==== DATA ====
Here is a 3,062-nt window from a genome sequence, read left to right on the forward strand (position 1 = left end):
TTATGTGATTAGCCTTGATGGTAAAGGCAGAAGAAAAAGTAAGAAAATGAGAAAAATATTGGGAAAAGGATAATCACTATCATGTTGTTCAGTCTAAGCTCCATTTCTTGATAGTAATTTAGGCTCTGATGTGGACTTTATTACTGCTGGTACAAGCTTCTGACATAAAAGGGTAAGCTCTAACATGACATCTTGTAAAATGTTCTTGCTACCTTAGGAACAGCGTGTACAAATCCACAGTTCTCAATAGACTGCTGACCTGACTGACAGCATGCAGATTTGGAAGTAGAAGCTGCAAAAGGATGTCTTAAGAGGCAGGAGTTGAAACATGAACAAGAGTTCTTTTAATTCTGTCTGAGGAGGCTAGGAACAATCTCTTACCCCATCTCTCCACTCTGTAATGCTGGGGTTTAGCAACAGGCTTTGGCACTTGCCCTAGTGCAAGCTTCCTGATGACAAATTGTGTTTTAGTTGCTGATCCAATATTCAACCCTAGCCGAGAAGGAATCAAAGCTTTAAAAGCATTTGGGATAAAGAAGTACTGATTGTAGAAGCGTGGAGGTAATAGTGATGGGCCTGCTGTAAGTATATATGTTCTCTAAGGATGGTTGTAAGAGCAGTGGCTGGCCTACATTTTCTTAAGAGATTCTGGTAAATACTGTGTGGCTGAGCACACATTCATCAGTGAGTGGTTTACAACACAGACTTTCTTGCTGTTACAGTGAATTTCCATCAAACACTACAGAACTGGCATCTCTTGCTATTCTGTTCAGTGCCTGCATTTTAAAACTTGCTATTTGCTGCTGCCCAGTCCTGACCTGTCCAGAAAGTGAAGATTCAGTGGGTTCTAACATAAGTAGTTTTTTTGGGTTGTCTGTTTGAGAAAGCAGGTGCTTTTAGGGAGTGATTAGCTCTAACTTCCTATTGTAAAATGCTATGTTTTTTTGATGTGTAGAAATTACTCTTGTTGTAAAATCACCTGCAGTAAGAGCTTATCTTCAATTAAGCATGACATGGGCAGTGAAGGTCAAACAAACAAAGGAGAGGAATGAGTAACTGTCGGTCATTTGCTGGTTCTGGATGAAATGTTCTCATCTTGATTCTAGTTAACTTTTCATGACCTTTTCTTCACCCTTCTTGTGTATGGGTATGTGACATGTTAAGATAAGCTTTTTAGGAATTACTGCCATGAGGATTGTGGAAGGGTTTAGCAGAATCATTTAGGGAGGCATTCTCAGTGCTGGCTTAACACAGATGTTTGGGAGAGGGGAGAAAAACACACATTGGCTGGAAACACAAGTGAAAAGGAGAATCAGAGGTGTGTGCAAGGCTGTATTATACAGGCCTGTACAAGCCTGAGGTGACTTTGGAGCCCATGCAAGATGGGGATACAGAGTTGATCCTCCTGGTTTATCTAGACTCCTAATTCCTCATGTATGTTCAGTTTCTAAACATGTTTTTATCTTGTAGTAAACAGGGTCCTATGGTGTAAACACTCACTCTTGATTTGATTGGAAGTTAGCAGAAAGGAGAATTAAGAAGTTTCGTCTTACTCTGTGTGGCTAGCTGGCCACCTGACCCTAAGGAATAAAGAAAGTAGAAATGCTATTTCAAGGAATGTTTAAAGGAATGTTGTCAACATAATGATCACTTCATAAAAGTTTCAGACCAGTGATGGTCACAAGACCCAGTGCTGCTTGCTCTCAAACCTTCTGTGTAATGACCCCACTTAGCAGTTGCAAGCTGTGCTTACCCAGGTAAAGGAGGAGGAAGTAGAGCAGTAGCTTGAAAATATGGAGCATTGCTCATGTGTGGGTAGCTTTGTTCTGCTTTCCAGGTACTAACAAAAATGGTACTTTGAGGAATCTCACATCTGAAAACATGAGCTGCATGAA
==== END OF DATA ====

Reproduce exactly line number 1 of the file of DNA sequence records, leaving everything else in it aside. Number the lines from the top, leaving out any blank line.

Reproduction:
Here is a 3,062-nt window from a genome sequence, read left to right on the forward strand (position 1 = left end):